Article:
Sherwin-Williams’s New Color Palettes Put an End to Paint-Picking Anxiety
These five combos are foolproof.
Published Jun 12, 2019 6:00 PM
The decision to add color to your space is an easy one. The process of actually picking out those colors is not. If you struggle with creating the perfect palette from a stack of paint chips, you’re not alone. So we’re very happy to report that Sherwin-Williams is taking the guesswork out of the equation. The company just announced its Colormix Forecast, which features 45 trending colors for the upcoming year, prearranged into five no-fail combinations. Consider your next makeover project sorted.
The collections run the gamut from calming to energizing, so your home’s 2020 color story can really be whatever you want it to be. Sherwin-Williams’s forecast is inspirational, not prescriptive—rather than focusing on one specific trending hue, the brand offers a range of options that both help narrow your search and grant you the flexibility to choose what works best for your space.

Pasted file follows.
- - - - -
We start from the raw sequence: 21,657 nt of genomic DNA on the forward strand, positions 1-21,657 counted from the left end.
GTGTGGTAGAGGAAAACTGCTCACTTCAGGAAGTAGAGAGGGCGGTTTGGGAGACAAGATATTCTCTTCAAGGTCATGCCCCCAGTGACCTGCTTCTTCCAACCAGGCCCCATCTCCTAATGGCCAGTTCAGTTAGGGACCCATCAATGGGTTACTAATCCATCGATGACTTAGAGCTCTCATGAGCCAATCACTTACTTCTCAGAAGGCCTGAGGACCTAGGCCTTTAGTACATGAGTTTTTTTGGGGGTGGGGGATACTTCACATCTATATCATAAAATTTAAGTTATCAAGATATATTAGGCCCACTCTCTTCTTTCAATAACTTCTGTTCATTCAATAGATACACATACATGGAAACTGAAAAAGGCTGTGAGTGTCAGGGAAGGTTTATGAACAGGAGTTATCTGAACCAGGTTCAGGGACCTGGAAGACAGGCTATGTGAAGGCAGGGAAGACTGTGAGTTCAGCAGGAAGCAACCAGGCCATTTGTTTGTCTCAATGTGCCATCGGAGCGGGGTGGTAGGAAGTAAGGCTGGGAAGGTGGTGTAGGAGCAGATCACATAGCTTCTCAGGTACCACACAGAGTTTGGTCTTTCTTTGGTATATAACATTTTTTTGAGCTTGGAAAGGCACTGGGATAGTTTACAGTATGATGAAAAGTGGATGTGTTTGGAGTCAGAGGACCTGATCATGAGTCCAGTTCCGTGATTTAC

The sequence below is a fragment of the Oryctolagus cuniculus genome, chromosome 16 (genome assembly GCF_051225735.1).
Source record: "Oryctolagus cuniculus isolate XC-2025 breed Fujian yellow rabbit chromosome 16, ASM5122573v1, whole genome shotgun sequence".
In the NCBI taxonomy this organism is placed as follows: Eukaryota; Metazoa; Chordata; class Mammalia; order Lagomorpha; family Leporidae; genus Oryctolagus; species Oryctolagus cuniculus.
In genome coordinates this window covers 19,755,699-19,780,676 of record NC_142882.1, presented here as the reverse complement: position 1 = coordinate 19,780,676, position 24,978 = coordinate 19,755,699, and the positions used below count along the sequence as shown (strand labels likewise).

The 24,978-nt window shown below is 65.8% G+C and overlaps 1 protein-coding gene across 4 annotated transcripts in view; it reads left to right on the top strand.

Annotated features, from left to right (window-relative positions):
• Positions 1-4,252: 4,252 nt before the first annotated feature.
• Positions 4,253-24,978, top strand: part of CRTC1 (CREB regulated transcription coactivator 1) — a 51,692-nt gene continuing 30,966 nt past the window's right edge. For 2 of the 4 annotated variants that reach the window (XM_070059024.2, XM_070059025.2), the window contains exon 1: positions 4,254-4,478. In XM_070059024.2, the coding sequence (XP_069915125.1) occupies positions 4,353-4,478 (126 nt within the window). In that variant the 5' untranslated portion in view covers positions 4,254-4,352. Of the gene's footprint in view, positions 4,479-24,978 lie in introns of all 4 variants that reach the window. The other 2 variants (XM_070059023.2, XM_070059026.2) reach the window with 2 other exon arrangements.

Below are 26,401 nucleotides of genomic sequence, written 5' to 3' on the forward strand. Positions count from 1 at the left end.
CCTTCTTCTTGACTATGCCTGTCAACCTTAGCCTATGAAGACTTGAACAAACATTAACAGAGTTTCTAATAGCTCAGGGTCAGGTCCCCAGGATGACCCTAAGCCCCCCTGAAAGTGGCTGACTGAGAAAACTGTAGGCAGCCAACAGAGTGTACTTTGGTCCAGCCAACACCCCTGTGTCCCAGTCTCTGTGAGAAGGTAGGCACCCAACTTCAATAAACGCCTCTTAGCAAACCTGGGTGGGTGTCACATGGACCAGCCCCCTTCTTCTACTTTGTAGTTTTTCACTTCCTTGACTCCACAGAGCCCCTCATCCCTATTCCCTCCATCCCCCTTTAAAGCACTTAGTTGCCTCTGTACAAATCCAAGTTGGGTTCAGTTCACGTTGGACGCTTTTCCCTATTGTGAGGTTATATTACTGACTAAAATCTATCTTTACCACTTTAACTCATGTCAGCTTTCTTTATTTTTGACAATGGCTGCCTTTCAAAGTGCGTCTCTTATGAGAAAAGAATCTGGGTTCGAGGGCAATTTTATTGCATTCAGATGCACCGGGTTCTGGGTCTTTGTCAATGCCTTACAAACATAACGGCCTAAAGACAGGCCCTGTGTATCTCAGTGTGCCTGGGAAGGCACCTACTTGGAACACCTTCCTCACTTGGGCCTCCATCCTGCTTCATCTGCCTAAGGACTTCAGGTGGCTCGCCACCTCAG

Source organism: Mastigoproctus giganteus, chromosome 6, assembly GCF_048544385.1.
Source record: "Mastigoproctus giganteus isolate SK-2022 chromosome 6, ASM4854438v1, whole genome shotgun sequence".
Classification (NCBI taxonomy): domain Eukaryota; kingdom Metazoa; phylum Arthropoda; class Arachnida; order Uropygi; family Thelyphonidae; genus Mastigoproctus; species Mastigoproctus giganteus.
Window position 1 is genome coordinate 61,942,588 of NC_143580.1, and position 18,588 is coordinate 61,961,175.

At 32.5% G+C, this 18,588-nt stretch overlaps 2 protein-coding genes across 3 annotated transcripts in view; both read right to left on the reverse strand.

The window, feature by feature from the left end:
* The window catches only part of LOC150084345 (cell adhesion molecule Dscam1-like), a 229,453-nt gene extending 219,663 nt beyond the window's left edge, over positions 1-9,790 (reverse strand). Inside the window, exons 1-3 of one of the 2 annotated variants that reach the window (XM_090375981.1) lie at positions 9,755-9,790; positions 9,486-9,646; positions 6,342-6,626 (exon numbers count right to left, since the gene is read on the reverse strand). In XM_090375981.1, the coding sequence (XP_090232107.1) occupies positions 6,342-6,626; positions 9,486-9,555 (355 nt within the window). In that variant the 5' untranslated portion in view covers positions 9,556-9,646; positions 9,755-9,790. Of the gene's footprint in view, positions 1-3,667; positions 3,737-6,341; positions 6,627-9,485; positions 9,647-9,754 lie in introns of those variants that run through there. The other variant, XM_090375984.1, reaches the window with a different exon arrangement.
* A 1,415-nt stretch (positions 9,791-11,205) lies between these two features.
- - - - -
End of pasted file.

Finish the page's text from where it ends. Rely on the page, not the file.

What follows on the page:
Each of the five palettes—Alive, Mantra, Play, Haven, and Heart—draws on a different aesthetic. Here are our three favorites, along with the color pairings we’re particularly excited about.
This palette just might be the antidote to SAD. Made up of buoyant colors like turquoise and magenta, Play is also the ultimate assortment for the bold maximalist.
Conversely, opt for Haven if you’re aiming for a zen atmosphere. Its subdued, almost moody tones—think: dusky blues and greens—are inspired by colors found in the most calming place of all—nature.
The desert trend is alive and well in Heart, which is chock-full of earthy neutrals and dusty pinks. The sandy hues are ideal for a high-traffic room, like a living room or kitchen, where you’d typically go with a neutral. Pair the paint with tons of natural textures to amp up the cozy factor.
See more color trends for inspiration: We Already Know the First Big Color Trend of 2020 Instagram Just Chose This Pale Blue as the Newest Color Trend Spring’s Hottest Color Trend Casually Dates Back to 3000 BC